(To my Faith, Hope, Magic and a whole lotta Pixie dust)
December 9th this year you’d be turning that big ‘ol number. Probably with two or three minions but God settled for just this one. With such a number not defining you so much but being a major milestone in your life, she’d have had Biko Zulu interview you in his forties series. You would have aired your laundry out in the open- about your party days in your twenties, that dead beat that never showed up while you were in the hospital pushing five kilos out of you, how you were the family’s black sheep. Also, you would have lamented that maybe your little girl was following your footsteps in choosing poorly. You’d then go ahead and line up all her exes and being the so-not-psychie that you are, deduce what mental illness she has. Then chuckle and say, ‘I raised that one just right though.’
She would probably be chasing boys away from you, who should clearly be chasing after her. I mean, woman you was one fine hunnie! Only the hair eluded us but we got the color and the curves, no? Yes.
At forty five, maybe you would become a missus again. This time more legitimately. And she would have probably sat you down and given you the sex talk, pep talk and the “Good Christian Wife talk” too. She would send a text to the new man in the house, affirm her position as an ex-con with a rap sheet longer than Mugabe’s transcripts. And he has seven of those. Her happiness would be her number one priority.
On December 9th, you’ll be turning that big ‘ol number, just not with her. But in her heart and thoughts and maybe a couple of words here, there. Everywhere and a bouquet of black roses.
At such a tender age you breathed your last. At such a young age she suddenly had no one to call her own. At thirty, you were gone.
Before nine thirty, before she changed into her pajamas and prayed to a God she fervently believed in-sorta still believe in- before she even made her wish, to always be good and top her class, to help around the house and stop climbing trees, before she said she was sorry and didn’t mean the words that she said to you last summer, before she wrote you that letter that said ‘I love you’, before she got the chance to be your baby girl, she had to be all grown and tell her teenage cousins that their aunty was no more.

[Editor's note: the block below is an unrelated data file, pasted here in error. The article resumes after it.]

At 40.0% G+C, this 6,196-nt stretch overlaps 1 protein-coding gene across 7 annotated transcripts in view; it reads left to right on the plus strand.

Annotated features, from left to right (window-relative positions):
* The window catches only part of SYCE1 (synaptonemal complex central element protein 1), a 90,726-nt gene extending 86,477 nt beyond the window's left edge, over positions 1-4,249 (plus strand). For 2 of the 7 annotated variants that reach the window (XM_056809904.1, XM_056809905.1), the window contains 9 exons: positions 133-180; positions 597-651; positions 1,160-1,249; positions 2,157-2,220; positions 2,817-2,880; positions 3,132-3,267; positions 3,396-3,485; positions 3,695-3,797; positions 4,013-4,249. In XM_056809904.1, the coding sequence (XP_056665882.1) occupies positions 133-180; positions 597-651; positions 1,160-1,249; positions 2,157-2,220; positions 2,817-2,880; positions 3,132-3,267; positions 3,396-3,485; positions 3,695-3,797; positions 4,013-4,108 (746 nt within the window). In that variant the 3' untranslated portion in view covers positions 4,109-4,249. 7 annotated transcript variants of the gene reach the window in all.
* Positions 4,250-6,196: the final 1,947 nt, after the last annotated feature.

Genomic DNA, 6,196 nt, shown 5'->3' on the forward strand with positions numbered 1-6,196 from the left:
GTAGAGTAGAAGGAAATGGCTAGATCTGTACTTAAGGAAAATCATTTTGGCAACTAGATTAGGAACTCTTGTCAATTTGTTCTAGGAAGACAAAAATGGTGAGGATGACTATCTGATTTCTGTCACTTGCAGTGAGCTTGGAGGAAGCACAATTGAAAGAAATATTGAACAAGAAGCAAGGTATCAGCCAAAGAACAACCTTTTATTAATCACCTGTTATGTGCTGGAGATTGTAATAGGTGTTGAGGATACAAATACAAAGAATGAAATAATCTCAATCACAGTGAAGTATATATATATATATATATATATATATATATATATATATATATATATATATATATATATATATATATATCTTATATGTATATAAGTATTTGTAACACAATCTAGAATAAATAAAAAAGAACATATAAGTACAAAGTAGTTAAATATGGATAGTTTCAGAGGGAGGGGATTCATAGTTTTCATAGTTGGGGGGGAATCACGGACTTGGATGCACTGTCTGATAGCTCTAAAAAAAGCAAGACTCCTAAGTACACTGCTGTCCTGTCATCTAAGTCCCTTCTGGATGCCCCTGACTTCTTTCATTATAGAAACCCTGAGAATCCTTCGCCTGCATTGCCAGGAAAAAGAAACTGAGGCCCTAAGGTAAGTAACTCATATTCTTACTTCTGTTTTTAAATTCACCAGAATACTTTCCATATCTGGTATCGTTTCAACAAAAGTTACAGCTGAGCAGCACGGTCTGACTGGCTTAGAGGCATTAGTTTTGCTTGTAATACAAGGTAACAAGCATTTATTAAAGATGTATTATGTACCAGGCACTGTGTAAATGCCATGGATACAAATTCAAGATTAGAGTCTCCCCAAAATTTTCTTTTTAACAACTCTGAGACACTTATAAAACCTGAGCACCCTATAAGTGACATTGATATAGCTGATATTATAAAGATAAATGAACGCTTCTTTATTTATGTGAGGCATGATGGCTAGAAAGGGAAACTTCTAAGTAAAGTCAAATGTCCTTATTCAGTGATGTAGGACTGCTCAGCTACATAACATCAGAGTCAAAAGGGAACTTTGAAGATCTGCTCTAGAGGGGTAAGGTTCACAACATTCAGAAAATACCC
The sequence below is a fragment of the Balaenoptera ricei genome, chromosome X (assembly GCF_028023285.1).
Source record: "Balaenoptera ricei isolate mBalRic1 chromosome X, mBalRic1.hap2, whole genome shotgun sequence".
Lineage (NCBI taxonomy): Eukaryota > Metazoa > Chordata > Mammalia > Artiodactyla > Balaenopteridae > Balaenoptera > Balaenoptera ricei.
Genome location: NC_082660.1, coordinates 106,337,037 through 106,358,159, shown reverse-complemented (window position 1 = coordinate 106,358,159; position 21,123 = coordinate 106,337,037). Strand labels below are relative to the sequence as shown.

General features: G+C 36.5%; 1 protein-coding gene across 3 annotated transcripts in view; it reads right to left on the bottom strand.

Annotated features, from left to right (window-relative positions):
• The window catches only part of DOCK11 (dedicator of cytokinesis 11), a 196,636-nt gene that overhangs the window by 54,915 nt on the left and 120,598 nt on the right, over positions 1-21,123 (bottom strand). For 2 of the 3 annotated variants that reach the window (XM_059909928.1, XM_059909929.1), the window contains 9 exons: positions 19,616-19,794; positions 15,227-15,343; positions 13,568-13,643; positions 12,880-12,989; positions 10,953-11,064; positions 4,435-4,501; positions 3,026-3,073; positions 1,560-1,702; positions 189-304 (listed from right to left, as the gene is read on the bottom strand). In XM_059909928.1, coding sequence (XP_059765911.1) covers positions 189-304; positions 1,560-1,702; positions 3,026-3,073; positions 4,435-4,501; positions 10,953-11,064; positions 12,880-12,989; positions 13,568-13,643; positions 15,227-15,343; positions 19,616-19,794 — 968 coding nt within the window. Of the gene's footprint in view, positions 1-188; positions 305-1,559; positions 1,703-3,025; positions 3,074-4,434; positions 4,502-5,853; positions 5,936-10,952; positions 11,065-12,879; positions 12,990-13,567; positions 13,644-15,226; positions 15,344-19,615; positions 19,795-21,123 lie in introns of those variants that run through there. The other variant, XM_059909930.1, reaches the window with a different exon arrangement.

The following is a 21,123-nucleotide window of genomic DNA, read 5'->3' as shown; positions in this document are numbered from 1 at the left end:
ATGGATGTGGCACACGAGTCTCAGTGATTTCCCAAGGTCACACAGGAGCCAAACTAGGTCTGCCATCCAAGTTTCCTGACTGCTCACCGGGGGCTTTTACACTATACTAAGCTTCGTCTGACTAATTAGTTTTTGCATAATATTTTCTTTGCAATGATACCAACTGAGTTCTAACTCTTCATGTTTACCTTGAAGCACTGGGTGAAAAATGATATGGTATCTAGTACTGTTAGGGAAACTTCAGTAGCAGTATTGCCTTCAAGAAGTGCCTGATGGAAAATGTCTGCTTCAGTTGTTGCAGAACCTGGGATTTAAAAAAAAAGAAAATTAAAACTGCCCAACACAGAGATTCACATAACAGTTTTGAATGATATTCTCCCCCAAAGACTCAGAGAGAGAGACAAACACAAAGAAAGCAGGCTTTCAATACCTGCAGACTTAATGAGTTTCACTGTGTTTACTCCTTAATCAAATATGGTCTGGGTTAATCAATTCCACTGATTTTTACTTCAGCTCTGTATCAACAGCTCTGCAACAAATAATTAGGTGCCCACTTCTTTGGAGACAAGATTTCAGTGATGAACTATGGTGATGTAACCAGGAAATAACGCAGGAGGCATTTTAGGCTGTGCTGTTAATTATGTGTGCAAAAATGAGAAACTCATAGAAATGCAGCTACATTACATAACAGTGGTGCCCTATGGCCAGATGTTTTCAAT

Before she hits thirty though, she hopes to make it right again. Somehow.
Soon she will be twenty-three years. But let’s focus on this twenty two. You had her when you was twenty-two. She got pretty scared of her twenty-two and so set up a firewall so high and so damn thick, the fires of hell couldn’t begin to thaw the icy fortress that had aged over the several thousand year old iron ore that housed her soul. A spirit so bright and so fierce that demands to be let out, but she so darn scared of the two legged creatures with pouches between their legs and voices so deep, so conniving, so convincing and in the same breath of fear she despises these said creatures and all so perfectly hides it behind a veil of feminism and a face so bright.
Before twenty-two she was dewy-eyed and so impressionable, so optimistic and saw the good in everything. Before twenty-two, she felt you in every beat of her heart. She was fine before it dawned on her, how alike she is to you. At twenty-two, she became a maniac and destroyed every good thing that came her way. She made it her life’s mission to do everything right for her that somehow went wrong for you.
At twenty-two, she suddenly feels so alone and scared like that little girl.
Almost twenty-three and she wishes she could see you one last time.
So many years in between but still hurts like yesterday. Enough number of years for minion number two. Fifteen years on and still can’t let go.
She is scared because as the wheel turns on the calendar of her life, increasing this time frame, she loses another memory of her beloved. Everything now seems like it never happened. Never existed. Blur.
At fifteen, she has to keep looking at a photograph to engrave your contours in her brain.
It has been a long, long time and everyone seems to think that she has gotten over it. Grown up, accepted it and moved on. The wound may not be open but the scab still itches a little and the one of the heart and mind they cannot see, that one bleeds out every night before four am. They chose to ignore that she was just a child and had every right to bleed openly. Instead, they praised and adorned her with compliments of bravery and strength that she didn’t need.
Fifteen years later, she still needs her mummy.
Three months after her birthday, her heart broke into a thousand pieces scattered across the expanse of the sky. The stars she yearns to reach out for night after night are the pieces that once used to be within her chest cavity.
When her whole world came crumbling down, nobody in the room heard the screams and cries for help, the whoosh! As air got rudely knocked out of her, the creaks and breaks and thuds from the crashing house of cards. Nobody noticed the numbness of her face, the storm in her brain. No one saw the tears fill her eyes and life seep out slowly from her- even though they looked, stared at her, they could not see that she wasn’t there no more.
Eight years old and God figured He needed her more than she did. Eight years old and He hurt her so much. But that’s okay ‘cuz only her words bleed inside these pages.